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Making your own garden compost is a lot easier than you may realise. With a simple compost heap you can recycle most of your organic household and garden waste and in turn enrich your garden’s soil at the same time. It’s also an extremely satisfying way to help the environment.

By turning food scraps and organic garden waste into compost you can:

  • Improve soil quality and garden vitality by releasing rich nutrients into the soil.

  • Help suppress plant diseases and pests; this reduces or eliminates the need for chemical fertilisers and manures, helping you save money.

  • Reduce the amount of organic waste going to landfill; therefore preventing greenhouse gas emissions and leachate which can pollute land, groundwater and waterways.

  • Help soils retain moisture – you won't need to water as often.

  • Help absorb and filter runoff, protecting streams from erosion and pollution.

A composting system helps contain all the organic matter and the conditions created by the compost system help accelerate the breakdown of the materials. A composting system can be started in old rubbish bins, wooden boxes, or in a simple heap. 

Composting organisms require four equally important components to work effectively:

  • Nitrogen (Green ingredients): supply your pile with nitrogen which grow and reproduce organisms to oxidise the carbon.  These additions are often green and wet: kitchen scraps, fresh lawn clippings, weeds pulled from your garden.  Every pile needs the green ingredients, but if all you have is green stuff, your pile can turn stinky and mucky.  Too much green stuff can lead to a rotting pile instead of a composting heap.

  • Carbon: (Brown ingredients): supply your pile with carbon for energy (heat). These items are often brown and drier -fallen leaves, branches, hedge clippings, straw, etc.  The carbon is very necessary but again, too much has its consequences.  If you have a pile with mostly prunings from your hedge and other woody stuff, the pile can take years to break down.  It can sit there and linger in your back yard and you may begin to make plans to will your compost to your grandchildren.

  • Oxygen, for oxidizing the carbon, facilitating the decomposition process. Done by regularly turning the mixture. 
    Hint: If your compost becomes starved of oxygen, then it starts to produce greenhouse gases - so it's important to get air into your compost heap, for example by turning it regularly.

  • Water: mixture should be moist, but not soaking wet to maintain activity without causing anaerobic conditions 
    Hint: Make sure your material is cut into a small particle size as smaller particles break down more rapidly 

Balance of ingredients

Good compost is produced by blending leafy ‘green’ matter with harder ‘brown’ matter. ‘Green’ matter includes grass clippings, vegetable scraps, and soft green prunings. ‘Brown’ matter is shredded woody branches, dried leaves, straw and shredded newspaper.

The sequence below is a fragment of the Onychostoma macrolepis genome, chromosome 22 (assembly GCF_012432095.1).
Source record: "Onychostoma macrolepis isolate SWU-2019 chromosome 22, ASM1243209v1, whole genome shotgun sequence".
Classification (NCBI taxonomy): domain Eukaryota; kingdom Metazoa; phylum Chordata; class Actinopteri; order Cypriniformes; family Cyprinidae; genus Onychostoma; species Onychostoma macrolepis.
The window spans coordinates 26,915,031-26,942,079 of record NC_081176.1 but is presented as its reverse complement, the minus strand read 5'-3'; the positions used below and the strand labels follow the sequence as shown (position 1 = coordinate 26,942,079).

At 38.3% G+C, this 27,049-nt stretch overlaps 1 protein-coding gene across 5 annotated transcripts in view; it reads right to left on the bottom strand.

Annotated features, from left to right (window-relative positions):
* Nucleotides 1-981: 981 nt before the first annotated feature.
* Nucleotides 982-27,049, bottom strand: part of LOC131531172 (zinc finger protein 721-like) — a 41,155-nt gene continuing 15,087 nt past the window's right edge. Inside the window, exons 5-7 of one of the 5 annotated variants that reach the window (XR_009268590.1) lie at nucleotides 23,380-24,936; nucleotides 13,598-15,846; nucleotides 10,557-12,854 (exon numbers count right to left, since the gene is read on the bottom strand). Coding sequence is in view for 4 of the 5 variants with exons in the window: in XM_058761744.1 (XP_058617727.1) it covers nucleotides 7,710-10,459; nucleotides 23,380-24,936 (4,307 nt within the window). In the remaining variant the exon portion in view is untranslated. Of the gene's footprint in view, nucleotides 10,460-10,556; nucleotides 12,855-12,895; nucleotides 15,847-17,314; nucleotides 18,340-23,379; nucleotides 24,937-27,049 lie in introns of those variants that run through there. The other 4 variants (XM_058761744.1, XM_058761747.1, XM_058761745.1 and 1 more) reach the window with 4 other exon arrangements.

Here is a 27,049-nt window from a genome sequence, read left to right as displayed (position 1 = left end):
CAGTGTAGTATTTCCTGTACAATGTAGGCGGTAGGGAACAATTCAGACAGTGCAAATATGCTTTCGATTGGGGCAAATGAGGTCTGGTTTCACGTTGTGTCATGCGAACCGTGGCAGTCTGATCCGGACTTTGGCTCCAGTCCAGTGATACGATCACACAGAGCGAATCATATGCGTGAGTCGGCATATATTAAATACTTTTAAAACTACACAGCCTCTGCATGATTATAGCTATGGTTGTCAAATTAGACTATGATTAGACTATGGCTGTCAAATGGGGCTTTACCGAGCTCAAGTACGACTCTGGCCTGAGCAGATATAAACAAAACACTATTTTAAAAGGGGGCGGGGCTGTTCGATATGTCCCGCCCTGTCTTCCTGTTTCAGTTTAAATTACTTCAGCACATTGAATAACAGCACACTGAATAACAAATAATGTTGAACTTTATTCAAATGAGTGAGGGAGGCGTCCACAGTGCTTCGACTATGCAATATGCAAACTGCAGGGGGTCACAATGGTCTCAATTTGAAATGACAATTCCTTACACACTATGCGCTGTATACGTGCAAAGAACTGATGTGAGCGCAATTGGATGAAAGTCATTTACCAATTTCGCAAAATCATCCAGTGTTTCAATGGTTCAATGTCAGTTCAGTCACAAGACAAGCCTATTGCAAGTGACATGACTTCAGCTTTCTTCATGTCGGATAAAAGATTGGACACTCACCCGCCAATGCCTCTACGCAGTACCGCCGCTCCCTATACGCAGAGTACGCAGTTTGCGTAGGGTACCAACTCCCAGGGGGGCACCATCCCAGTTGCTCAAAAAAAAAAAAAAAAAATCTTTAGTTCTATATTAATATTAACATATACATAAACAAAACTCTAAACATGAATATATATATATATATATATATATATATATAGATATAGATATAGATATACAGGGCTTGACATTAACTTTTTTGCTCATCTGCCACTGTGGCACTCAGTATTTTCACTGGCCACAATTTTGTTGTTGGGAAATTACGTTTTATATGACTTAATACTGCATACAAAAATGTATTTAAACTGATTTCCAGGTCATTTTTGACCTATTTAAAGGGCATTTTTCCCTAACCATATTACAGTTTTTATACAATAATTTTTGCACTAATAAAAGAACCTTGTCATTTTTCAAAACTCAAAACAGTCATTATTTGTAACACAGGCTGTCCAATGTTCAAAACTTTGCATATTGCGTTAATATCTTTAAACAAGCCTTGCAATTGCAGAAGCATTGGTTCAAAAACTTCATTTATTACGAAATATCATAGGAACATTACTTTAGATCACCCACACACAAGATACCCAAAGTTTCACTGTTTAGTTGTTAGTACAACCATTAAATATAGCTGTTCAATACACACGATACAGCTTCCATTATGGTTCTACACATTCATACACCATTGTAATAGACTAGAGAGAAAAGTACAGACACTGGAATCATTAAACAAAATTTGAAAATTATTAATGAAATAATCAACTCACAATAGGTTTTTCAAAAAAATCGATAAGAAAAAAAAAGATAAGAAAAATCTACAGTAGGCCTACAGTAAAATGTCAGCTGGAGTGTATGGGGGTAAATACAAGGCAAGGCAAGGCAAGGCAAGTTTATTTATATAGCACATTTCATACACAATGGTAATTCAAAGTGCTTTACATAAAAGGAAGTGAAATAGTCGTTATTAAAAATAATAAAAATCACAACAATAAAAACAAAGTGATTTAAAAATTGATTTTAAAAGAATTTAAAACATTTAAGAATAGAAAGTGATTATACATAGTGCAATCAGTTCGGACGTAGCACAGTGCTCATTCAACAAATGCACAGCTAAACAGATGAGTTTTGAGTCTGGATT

Try to add brown and green matter in layers, not making any layer too thick. If you put in too much green matter, the compost may go sludgy and smelly. Too much brown matter and it won’t break down quickly. With a good balance of the two, composting will proceed quickly. 

Every time you add in material, sprinkle a handful of Yates Dynamic Lifter Organic Plant Food on top of the mix. This encourages beneficial microorganisms which facilitate the breakdown of the materials. 

What to add to a Compost Heap

  • Vegetable and food scraps

  • Fallen leaves (in layers)

  • Dead flowers

  • Weeds

  • Grass cuttings in layers

  • Coffee grounds

  • Tea leaves (synthetic teabags don't break down in compost, so only add compostable teabags; check the packaging for compost certification)

  • Soft stems

  • Old potting mix

  • Egg shells

  • Old newspapers (wet)

  • Used vegetable cooking oil

  • Sawdust (not from treated timber)

What not to add to a Compost Heap

  • Meat and dairy products 

  • Fat

  • Diseased plants

  • Metals, plastic, glass

  • Animal manures (especially the droppings of cats and dogs)

  • Large branches

  • Weeds that have seeds or underground stems

  • Glossy magazines

  • Bread or cake (may attract mice)

1. Choose a Site: Place your compost heap or bin in a well-drained area that has some shade. Too much sun will dry out your compost.

2. What to Compost: See the list above and remember compost needs a mixture of nitrogen-rich organic materials such as fruit and vegetable peelings, and green garden vegetation such as fresh grass clippings and green leaves.

3. Layering: Start with a thick layer of coarse material (~15cm), such as twigs or mulch, this is used for aeration and drainage. Then follow with a layered A,B,C system using the materials above 

A. Garden clippings and kitchen scraps 

B. Dry leaves and paper

C. Lightly water after each layer to keep the heap moist but not wet. Repeat steps ABC. Finish with step D. 

D. Sprinkle Yates Dynamic Lifter Organic Plant Food on top of the pile to encourage beneficial microbes, which help break down the materials.

4. Maintaining Your Compost: Keep your compost well aerated to prevent foul odours or methane. Turn your compost with a garden fork on a weekly basis. Otherwise, place garden stakes or pipes through the heap to allow air in.

Depending on the mix of ingredients, the duration for the compost to turn into a rich soil can be anything from 6 weeks to 6 months.

Hint: If your mix is wet or saturated, mix more dry brown material through it and turn.

Related products

Yates Nature's Way Compost Maker

Helps turn garden & kitchen waste into rich, nutritious compost. Contains biological accelerators which assist in speeding up compost decomposition.

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